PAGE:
The Upper Nepean Scheme was built following a Royal Commission recommendation to develop the 1,000 square kilometre Upper Nepean catchment south of the city. It would capture the headwaters of the Nepean River by building a weir at Pheasants Nest below the junction of the Cordeaux and Avon Rivers, and connect by tunnel to a second weir at Broughtons Pass, across Cataract River. The water would be gravity fed through 64 kilometres of tunnels, canals and pipes (known collectively as the Upper Canal) into a huge reservoir at Prospect, then to the city and suburbs.
The first Special Area, the Metropolitan Special Area, was declared to protect the land of the Upper Nepean catchment. This large area of undisturbed bushland around the Upper Nepean water storages would act as a buffer to stop nutrients and other pollutants from entering the drinking water storages. Special Areas were later declared in the O'Hares Creek (1927), Woronora (1941), Warragamba (1942), Shoalhaven (1970), Fitzroy Falls (1973), Wingecarribee (1973), Blue Mountains (1991) and Prospect (2008) catchments.
Demand for water continued to outstrip supply until Sydney had only 10 days of storage in the Botany Swamps Scheme. The Upper Nepean Scheme was yet to be finished.
To avert disaster, Hudson Brothers of Clyde was commissioned to build a temporary scheme of elevated pipelines, canals and flumes to deliver water from the unfinished Upper Nepean Scheme to the city's supply system at Botany.
The first stage of the Upper Nepean Scheme was completed.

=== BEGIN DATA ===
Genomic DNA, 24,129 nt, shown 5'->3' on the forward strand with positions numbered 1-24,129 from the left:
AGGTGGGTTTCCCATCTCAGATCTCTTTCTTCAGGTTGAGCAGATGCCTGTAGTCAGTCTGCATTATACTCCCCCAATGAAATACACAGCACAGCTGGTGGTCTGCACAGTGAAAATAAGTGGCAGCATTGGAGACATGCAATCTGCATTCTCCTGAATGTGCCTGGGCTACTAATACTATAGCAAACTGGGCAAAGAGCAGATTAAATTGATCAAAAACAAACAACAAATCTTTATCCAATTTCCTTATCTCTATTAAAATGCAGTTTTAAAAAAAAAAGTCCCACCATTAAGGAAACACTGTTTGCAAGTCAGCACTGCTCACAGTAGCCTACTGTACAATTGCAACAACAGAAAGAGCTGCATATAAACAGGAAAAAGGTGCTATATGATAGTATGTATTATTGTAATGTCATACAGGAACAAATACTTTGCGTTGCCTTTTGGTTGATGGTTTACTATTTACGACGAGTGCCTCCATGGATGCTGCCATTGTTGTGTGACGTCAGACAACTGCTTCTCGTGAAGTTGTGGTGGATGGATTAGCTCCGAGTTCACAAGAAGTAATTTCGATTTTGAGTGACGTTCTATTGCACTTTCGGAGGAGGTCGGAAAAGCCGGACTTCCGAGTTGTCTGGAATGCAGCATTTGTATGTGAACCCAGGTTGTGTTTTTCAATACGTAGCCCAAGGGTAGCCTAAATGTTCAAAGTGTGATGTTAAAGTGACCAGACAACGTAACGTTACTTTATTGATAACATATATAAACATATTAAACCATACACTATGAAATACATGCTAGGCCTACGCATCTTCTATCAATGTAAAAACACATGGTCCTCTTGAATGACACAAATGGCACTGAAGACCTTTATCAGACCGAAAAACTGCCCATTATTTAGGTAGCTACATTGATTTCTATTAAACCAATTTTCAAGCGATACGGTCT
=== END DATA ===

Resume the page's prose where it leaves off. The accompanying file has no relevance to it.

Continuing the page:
Prospect Reservoir, the first earthfill embankment dam in Australia, was completed. It stored water fed by gravity from the Upper Nepean Scheme via the Upper Canal. From Prospect Reservoir, the Lower Canal led to a basin at Guildford, where water was piped to several service reservoirs around the city. Hudsons' Temporary Scheme was dismantled.
The Board of Water Supply and Sewerage (later the Metropolitan Water Sewerage and Drainage Board) was created to manage all water supply and sewerage infrastructure owned by the government or city councils.
Severe drought in the Upper Nepean catchment. The level of Prospect Reservoir dropped so low that water could no longer be fed by gravity to Sydney and a pumping station was built.
Another Royal Commission recommended augmenting the Upper Nepean Scheme with four new dams to be built above the two existing weirs.
Rigorous water restrictions in Sydney. Garden hoses, watering cans and buckets were banned.
Cataract Dam, above Broughtons Pass Weir on the Cataract River, was the first of the four new dams built to support the Upper Nepean Scheme. All Upper Nepean Scheme dams were mass gravity dams - the enormous mass of the walls kept them in place. Cataract Dam wall was built using 2- 4.5 tonne sandstone blocks quarried on site. The castle-like sandstone structures on top of the wall and fanciful outlet tower evoke a sense of the importance of the structure. It was the biggest engineering project in Australia and the fourth biggest in the world at the time.
Cottages for men with families, and barracks for single men, were built to house the workers for each of the new dams on the Upper Nepean. The towns had a school, amusement hall, medical clinic and ambulance. As each dam was completed, much of the town was dismantled and moved to the next site along with most of the workers.